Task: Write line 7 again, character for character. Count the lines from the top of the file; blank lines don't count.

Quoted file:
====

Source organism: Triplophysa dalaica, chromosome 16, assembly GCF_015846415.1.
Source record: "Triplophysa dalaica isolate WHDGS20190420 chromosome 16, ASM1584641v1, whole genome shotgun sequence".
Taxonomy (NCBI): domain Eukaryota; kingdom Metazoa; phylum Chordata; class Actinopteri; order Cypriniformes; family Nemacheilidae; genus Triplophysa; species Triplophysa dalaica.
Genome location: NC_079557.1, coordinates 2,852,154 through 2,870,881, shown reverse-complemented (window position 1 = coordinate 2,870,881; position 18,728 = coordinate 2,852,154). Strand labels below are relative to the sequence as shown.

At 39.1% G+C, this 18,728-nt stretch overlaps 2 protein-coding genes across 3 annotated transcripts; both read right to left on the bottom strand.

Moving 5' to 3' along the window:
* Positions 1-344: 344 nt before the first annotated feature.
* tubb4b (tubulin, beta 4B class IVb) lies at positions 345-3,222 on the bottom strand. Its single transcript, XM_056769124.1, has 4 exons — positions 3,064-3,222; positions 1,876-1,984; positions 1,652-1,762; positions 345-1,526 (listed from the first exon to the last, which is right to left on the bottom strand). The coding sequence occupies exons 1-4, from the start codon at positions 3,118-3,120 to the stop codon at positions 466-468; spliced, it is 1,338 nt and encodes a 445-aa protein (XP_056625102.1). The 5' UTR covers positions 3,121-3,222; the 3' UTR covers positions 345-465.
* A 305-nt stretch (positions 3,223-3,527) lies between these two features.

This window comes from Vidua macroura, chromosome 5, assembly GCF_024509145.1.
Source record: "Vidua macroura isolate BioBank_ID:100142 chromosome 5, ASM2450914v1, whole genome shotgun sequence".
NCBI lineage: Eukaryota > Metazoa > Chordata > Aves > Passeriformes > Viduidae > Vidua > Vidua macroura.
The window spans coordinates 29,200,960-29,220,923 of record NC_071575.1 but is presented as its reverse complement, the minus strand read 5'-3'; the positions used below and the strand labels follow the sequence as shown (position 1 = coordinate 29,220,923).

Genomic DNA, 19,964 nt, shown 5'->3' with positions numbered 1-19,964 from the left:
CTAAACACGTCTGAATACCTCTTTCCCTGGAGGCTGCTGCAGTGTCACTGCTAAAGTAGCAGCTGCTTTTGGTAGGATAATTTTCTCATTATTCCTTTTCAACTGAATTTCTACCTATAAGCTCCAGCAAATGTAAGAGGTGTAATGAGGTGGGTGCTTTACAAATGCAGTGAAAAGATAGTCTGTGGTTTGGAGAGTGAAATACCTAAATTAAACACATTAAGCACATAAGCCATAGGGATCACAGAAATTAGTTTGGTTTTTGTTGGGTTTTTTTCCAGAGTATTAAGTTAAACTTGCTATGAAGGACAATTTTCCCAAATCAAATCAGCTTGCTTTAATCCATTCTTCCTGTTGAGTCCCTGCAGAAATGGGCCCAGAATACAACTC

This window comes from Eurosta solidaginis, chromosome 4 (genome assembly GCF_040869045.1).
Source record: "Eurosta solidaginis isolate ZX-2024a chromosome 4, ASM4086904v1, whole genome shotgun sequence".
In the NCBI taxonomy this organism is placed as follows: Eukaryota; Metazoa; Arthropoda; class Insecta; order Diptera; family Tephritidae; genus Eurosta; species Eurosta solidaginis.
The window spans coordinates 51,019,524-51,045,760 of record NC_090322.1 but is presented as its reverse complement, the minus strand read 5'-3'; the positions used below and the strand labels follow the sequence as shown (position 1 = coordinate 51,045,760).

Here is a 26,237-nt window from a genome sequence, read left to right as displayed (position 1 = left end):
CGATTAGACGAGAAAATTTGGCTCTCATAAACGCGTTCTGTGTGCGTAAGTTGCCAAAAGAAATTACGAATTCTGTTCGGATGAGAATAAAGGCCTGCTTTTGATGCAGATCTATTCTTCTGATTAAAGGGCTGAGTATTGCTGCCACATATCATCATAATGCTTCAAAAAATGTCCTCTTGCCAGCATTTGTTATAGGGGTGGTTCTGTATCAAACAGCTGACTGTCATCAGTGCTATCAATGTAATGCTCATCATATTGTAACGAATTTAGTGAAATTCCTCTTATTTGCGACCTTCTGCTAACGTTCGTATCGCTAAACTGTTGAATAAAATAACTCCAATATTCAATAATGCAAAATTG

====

* Positions 1-344: 344 nt before the first annotated feature.